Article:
Daphne du Maurier's Rebecca is a great book. It's sometimes treated rather dismissively as a "woman's book" that just happens to have a clever twist in it. But I think it's a lot better than that. Hitchcock evidently was of the same opinion as it was the first film that he made on relocating to America, and his only film to win Best Picture at the Oscars (although Hitchcock was never awarded the coveted Best Director prize). Rebecca is rather more than "just" a crime or woman's story - it is deliciously subversive.

The title alone indicates this. It would be logical to think that Rebecca is probably the name of the heroine of the story, who happens to be the narrator, a young girl who has fallen deeply in love with a wealthy much older man; but Rebecca is actually the name of his first, deceased, wife, who appears to be everything that the young gauche girl is not - sophisticated, witty, flirtatious, an excellent hostess and conversationalist. As the novel progresses however we discover that what we think we know about Rebecca may not necessarily be the whole truth.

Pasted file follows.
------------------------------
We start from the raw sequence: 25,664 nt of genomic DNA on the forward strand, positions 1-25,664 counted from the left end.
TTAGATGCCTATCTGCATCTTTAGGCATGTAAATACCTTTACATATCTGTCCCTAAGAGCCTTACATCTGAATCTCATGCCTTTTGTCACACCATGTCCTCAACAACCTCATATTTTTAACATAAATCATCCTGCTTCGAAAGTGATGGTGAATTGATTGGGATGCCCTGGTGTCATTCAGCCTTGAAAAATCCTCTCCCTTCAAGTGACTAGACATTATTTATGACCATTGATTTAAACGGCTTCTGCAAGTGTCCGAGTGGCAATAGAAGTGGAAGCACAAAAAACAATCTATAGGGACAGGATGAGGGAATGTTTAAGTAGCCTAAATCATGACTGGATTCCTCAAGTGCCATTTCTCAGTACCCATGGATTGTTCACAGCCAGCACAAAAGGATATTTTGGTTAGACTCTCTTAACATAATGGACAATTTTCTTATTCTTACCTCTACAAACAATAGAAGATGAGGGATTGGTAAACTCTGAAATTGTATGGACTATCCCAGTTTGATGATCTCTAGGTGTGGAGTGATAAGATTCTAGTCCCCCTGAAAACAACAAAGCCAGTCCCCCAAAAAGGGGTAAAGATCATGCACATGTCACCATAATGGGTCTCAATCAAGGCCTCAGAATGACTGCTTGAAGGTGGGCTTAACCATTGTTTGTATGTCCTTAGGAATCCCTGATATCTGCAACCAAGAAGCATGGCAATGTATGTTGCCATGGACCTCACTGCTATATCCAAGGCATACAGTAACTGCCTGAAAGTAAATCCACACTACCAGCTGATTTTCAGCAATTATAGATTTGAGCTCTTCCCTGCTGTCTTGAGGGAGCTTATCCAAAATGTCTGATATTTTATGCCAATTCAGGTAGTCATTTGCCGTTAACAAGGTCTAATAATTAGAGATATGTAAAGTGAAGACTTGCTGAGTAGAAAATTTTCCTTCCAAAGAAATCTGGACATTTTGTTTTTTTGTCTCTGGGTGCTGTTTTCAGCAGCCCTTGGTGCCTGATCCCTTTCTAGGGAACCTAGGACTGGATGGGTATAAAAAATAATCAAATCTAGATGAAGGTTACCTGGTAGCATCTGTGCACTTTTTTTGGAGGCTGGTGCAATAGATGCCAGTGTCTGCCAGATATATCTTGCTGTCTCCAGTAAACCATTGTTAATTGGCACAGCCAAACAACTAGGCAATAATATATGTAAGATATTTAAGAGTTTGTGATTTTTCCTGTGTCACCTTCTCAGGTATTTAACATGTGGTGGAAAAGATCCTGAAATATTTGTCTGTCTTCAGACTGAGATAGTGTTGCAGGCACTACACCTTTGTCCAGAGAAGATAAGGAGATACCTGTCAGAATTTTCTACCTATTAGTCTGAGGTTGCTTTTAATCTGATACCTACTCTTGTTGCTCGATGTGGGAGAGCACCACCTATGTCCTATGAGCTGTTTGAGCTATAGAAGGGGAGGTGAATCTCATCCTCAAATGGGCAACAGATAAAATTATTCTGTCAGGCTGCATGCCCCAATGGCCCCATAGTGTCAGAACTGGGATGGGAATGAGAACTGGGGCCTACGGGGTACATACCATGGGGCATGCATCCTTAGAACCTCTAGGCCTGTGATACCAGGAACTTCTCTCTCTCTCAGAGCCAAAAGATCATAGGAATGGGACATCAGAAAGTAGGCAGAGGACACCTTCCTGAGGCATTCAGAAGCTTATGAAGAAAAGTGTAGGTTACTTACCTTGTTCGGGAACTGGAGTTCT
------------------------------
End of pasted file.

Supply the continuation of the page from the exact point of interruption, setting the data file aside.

Throughout the novel Du Maurier cleverly manipulates the reader in a very Hitchcockian way. Hitchcock liked to play with morality - we want Richard Hannay (a man on a murder charge) to escape in The 39 steps, and we need the bomb to explode in Sabotage, and Du Maurier expertly does the same thing in Rebecca. The reader will happily connive with the un-named girl's attempts to bamboozle the hideous Mrs. Van Hopper in order to spend the day with the love of her life. Innocent, eh? Yes, but by the end of the novel we will want a murderer to get away with murder.

As Hitchcock said "'Once a man commits himself to murder, he will soon find himself stealing. The next step will be alcoholism, disrespect for the Sabbath and from there on it will lead to rude behaviour." Of course Hitchcock was joking, and we would assume that in fact the opposite is true, and it is here that Du Maurier plays with the reader - the small innocent slips from truth that happen to the heroine along the way, will also happen to the reader, who becomes accepting of one slip, and then gradually becomes open to ever bigger steps from the path of morality.

I'm not arguing here whether the murder is right or wrong - I am as implicated in the plot as any other reader, and as confused by the morality of it. And it's probably because of that, that I think Rebecca is such a great book. My head says that X should have happened, my heart would always want it to be Y.


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